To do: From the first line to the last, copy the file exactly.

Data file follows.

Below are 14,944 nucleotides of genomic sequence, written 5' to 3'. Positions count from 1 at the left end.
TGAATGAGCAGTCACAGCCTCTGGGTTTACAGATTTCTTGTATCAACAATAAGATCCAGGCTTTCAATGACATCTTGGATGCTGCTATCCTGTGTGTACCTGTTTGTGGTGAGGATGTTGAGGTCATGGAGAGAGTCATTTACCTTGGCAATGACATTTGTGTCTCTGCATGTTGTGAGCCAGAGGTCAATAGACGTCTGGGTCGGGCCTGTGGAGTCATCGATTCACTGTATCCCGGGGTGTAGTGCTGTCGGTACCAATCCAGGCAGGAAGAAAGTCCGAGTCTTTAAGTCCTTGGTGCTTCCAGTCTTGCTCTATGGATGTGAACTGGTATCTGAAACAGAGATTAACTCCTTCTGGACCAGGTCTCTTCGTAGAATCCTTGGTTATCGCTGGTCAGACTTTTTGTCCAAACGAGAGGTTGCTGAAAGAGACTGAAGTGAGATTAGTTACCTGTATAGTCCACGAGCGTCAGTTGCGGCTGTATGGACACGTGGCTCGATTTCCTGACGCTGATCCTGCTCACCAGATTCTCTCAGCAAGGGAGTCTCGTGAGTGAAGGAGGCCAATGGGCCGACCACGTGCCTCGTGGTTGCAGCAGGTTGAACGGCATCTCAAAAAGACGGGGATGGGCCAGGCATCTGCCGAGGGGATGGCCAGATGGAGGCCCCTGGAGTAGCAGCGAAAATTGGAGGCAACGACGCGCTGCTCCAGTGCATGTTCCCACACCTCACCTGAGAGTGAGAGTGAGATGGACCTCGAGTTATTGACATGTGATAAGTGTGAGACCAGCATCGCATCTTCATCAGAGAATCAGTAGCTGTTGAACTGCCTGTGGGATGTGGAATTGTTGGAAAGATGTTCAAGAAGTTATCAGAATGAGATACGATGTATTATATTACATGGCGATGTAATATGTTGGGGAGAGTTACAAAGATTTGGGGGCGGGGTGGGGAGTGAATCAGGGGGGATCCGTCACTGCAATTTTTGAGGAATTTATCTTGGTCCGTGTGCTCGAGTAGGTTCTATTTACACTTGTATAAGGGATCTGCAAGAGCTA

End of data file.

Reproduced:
Below are 14,944 nucleotides of genomic sequence, written 5' to 3'. Positions count from 1 at the left end.
TGAATGAGCAGTCACAGCCTCTGGGTTTACAGATTTCTTGTATCAACAATAAGATCCAGGCTTTCAATGACATCTTGGATGCTGCTATCCTGTGTGTACCTGTTTGTGGTGAGGATGTTGAGGTCATGGAGAGAGTCATTTACCTTGGCAATGACATTTGTGTCTCTGCATGTTGTGAGCCAGAGGTCAATAGACGTCTGGGTCGGGCCTGTGGAGTCATCGATTCACTGTATCCCGGGGTGTAGTGCTGTCGGTACCAATCCAGGCAGGAAGAAAGTCCGAGTCTTTAAGTCCTTGGTGCTTCCAGTCTTGCTCTATGGATGTGAACTGGTATCTGAAACAGAGATTAACTCCTTCTGGACCAGGTCTCTTCGTAGAATCCTTGGTTATCGCTGGTCAGACTTTTTGTCCAAACGAGAGGTTGCTGAAAGAGACTGAAGTGAGATTAGTTACCTGTATAGTCCACGAGCGTCAGTTGCGGCTGTATGGACACGTGGCTCGATTTCCTGACGCTGATCCTGCTCACCAGATTCTCTCAGCAAGGGAGTCTCGTGAGTGAAGGAGGCCAATGGGCCGACCACGTGCCTCGTGGTTGCAGCAGGTTGAACGGCATCTCAAAAAGACGGGGATGGGCCAGGCATCTGCCGAGGGGATGGCCAGATGGAGGCCCCTGGAGTAGCAGCGAAAATTGGAGGCAACGACGCGCTGCTCCAGTGCATGTTCCCACACCTCACCTGAGAGTGAGAGTGAGATGGACCTCGAGTTATTGACATGTGATAAGTGTGAGACCAGCATCGCATCTTCATCAGAGAATCAGTAGCTGTTGAACTGCCTGTGGGATGTGGAATTGTTGGAAAGATGTTCAAGAAGTTATCAGAATGAGATACGATGTATTATATTACATGGCGATGTAATATGTTGGGGAGAGTTACAAAGATTTGGGGGCGGGGTGGGGAGTGAATCAGGGGGGATCCGTCACTGCAATTTTTGAGGAATTTATCTTGGTCCGTGTGCTCGAGTAGGTTCTATTTACACTTGTATAAGGGATCTGCAAGAGCTA